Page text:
While writing a novel which is a story told of what happened in the past, I am facing two different ways to present information.

For an e.g., I can write the story in the following two different ways,

1. As a Paragraph;

Dr.Zhang proceeded to tell Matt that they will be employing some additional 5 servers as the market research had predicted increase in gamers as well as that we needed increased graphics appeal. I had never bothered myself with the technical details and my work largely influenced and got influenced by the graphics that Kathryn designed. Dr.Zhang never spoke in much detail only the top level details about the schedules, teams and market research were discussed by him. It was now Richards turn to give us the further briefing. The new version of Orbis was to be designed over the top of the previous game engine, which made the technical part of implementation bit easy, but most importantly the major change was needed to bring about in the game play design.

2. As a Dialogue;

Dr Zhang said," Matt, we will be employing some additional 5 servers as the market research had predicted increase in gamers as well as that we needed increased graphics appeal."

I had never bothered myself with the technical details and my work largely influenced and got influenced by the graphics that Kathryn designed. Dr.Zhang never spoke in much detail only the top level details about the schedules, teams and market research were discussed by him.

Richard further clarified to the rest of the team, "I would like you all to remember that, the new version of Orbis will be designed over the top of the previous game engine, which made the technical part of implementation bit easy, but most importantly the major change was needed to bring about in the game play design."

So, given that the information presented is practically the same. What are the parameters while writing that will help me decide which style to use? Does it affect the reader in any ways?

up vote 4 down vote accepted

You are providing too much detail, and it is confusing, and therefore boring the reader. What you need to do is write the take-away consequences of these exchanges, forget the verbatim of what either Dr. Zhang or Richard say.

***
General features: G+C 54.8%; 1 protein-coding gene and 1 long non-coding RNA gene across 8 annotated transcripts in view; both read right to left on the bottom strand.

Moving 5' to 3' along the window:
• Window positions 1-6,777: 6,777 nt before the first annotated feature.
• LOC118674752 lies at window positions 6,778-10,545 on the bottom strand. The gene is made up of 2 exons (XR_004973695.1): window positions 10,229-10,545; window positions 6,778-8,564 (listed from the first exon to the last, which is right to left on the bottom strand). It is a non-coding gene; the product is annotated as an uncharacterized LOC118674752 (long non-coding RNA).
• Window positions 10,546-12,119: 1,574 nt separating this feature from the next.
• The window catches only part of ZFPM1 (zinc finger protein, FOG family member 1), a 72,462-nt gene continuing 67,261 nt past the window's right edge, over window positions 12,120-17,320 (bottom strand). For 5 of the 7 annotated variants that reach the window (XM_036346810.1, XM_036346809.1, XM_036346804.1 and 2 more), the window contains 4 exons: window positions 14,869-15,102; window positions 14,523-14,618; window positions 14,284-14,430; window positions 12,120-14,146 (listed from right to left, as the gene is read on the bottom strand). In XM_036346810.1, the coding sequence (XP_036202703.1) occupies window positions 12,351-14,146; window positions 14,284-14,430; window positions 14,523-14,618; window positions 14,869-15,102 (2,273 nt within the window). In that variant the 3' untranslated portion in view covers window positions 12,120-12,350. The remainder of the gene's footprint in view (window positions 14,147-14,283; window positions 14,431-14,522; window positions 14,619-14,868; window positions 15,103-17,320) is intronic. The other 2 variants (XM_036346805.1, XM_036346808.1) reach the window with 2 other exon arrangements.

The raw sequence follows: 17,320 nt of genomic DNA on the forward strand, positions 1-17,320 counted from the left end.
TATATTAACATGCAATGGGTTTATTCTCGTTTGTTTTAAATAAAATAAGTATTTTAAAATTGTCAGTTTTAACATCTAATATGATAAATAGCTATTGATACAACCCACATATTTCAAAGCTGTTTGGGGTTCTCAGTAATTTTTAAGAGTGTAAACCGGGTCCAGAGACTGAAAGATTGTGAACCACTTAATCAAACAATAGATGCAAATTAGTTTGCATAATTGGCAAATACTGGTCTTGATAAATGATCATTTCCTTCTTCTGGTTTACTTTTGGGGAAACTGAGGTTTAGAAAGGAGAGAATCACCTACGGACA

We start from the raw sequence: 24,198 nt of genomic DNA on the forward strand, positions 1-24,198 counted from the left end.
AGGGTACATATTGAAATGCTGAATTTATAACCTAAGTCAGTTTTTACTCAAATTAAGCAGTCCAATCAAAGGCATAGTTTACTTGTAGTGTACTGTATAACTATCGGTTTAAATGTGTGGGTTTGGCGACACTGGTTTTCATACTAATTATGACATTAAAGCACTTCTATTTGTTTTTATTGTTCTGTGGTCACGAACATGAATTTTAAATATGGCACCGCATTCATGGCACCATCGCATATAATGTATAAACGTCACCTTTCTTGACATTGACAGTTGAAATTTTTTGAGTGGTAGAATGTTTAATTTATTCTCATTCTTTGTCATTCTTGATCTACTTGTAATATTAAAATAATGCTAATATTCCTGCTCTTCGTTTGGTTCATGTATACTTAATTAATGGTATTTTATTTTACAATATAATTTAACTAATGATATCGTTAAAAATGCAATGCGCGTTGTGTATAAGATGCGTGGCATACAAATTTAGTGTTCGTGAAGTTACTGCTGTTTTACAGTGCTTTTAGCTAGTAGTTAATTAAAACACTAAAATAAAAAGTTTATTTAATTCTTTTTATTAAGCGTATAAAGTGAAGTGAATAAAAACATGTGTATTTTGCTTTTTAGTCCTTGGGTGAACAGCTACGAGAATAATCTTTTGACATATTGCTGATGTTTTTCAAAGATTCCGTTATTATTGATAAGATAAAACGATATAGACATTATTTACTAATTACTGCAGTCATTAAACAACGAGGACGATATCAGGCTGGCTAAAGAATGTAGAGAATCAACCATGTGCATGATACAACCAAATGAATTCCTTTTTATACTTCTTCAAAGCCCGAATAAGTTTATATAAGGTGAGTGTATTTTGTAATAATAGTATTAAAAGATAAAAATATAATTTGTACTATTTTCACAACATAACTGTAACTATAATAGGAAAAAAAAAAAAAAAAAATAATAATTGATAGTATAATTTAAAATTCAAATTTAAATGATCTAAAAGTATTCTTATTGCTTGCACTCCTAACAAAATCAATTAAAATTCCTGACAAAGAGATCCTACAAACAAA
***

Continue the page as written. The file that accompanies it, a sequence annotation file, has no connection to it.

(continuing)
Imagine you are told the above in a meeting. Now, an hour later, in the break room, you see Julie:

Julie looked up from her laptop as I entered the room. "Hey Fred, I missed the staff meeting. What happened?"

I stepped to the coffee pots to fill my cup. "Zhang says we're getting five more servers. More gamers, better graphics. And Richard was on about game play design and implementation, but nothing you don't know already."

"I guess you and Kathryn will be happy with more power behind graphics."

I stirred cream into my coffee, and looked at her. "Can't hurt. Honestly I never think about that end, I just work on the art components with Kathryn, then somehow it ends up in the game."

"Sure. Did he talk about the release schedule?"

"No, does he ever? Richard would know. I'm going back to my hole."

"Alright, thanks," Julie said, and returned to her laptop as I left.

Generally, if you relate information from a meeting or something that has little conflict or argument; it should be relevant to the story and plot. Either that, or just relate an impression of the meeting, room or characters to make it plausible.

If this meeting serves no purpose in the plot, it should be deleted entirely, and in it I don't see much to hang a plot point on. New servers and installation as a route toward infiltration of the company perhaps? Are you trying to build characters here? Those tasks are better done in conversational dialogue.

If you are just including the meeting because IRL such meetings happen, gloss it, perhaps with an emotional response, to add a sprinkle of conflict. (Or ignore real-life and let those in the know assume meetings happen off stage).